Any of you who have read my blog know that I have a son with Down syndrome. He is 5 and is currently enrolled in a virtual kindergarten class. He's doing well. He continues to surprise me with what he learns.
As much as I love seeing him learn the kindergarten curriculum, I am more interested, at this point, in helping him use speech as his primary form of communication. To this end, we have been working on sight words. I've made flashcards out of index cards and I've written down the words that are most useful and pertinent to him.
Every day we go through flashcards. To introduce some new words this week we decided to include the whole family. I read the person's name on the card, showed my son the name, and then asked him to give it to the correct person. I want him to associate those words/names with the people in his life. We then went around the house and put flashcards on the refrigerator, oven, dishwasher, bathroom, plate, cup, bowl, spoon, knife, fork, table, and chair. I'm hoping this will form a connection in his brain between the words and the items they represent.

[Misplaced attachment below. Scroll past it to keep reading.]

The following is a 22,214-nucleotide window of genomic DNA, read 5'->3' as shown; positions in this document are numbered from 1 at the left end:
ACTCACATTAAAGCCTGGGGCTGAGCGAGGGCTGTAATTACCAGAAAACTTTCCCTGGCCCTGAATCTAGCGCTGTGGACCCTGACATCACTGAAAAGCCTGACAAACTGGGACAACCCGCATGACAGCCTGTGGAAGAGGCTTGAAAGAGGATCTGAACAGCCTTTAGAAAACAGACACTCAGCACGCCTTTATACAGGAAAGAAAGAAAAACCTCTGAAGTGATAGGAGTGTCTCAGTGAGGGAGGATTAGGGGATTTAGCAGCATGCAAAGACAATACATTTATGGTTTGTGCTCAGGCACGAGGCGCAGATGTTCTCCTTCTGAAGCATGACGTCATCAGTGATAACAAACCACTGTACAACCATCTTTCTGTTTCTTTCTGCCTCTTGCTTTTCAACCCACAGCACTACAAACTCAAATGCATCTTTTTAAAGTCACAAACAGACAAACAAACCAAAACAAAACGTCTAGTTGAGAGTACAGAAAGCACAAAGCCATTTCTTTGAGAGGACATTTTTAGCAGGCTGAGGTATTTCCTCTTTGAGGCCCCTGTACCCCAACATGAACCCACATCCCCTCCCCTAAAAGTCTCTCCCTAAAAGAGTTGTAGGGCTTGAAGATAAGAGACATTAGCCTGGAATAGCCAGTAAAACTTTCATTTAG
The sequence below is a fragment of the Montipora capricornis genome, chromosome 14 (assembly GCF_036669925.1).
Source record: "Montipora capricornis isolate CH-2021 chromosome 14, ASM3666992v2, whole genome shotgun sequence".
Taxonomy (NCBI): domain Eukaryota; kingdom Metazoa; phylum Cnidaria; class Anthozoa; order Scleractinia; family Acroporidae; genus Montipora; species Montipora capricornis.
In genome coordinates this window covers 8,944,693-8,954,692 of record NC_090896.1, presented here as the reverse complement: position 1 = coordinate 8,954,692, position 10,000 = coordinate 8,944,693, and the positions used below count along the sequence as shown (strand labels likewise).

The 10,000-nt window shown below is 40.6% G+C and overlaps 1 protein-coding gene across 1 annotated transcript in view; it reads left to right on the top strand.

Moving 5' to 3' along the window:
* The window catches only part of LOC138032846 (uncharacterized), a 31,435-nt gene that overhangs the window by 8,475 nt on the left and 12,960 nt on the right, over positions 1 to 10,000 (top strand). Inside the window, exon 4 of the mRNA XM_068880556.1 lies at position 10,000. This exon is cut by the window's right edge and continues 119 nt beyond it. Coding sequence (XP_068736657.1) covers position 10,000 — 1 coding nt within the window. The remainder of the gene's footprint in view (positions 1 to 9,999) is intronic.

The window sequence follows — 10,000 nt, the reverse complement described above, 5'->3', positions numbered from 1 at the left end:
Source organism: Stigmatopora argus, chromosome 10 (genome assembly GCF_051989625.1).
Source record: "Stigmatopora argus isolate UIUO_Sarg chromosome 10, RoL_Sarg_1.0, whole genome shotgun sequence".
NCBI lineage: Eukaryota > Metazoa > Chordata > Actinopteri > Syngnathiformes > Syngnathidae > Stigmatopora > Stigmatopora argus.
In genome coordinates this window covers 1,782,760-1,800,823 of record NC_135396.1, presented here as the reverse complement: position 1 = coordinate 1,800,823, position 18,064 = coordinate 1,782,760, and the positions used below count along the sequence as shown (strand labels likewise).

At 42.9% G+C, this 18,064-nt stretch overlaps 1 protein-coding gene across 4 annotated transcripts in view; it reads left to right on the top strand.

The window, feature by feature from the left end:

I've also introduced him to names of animals, clothing, colors, and food by showing him the word and then associating it with a picture and/or sign. That seems to work very well.
A great idea someone shared was to take a favorite book and make sight words from the book so the child would then be able to read that book.
I don't send my kids to kindergarten at school because I prefer to teach them at home that year to make sure they learn to read and understand simple math concepts. I have taught my kids to read using a phonics program and all of them have entered school reading, some even reading 2-4 years above grade level. I'm sold on phonics programs.
Then, I had my son. I've learned that phonics is much harder for him to learn than sight words. I've had to relearn and reteach myself so I can work with him. It feels like I'm doing this all backwards. But he is learning and that's what's important.
And I'm learning, learning, learning, I'm thankful for the opportunity to see reading, and learning, from a different angle. Supposedly when kids with DS master over 200 sight words, they begin to speak more. I'm sure hoping that's true because I can't wait to hear all that's on my son's little mind.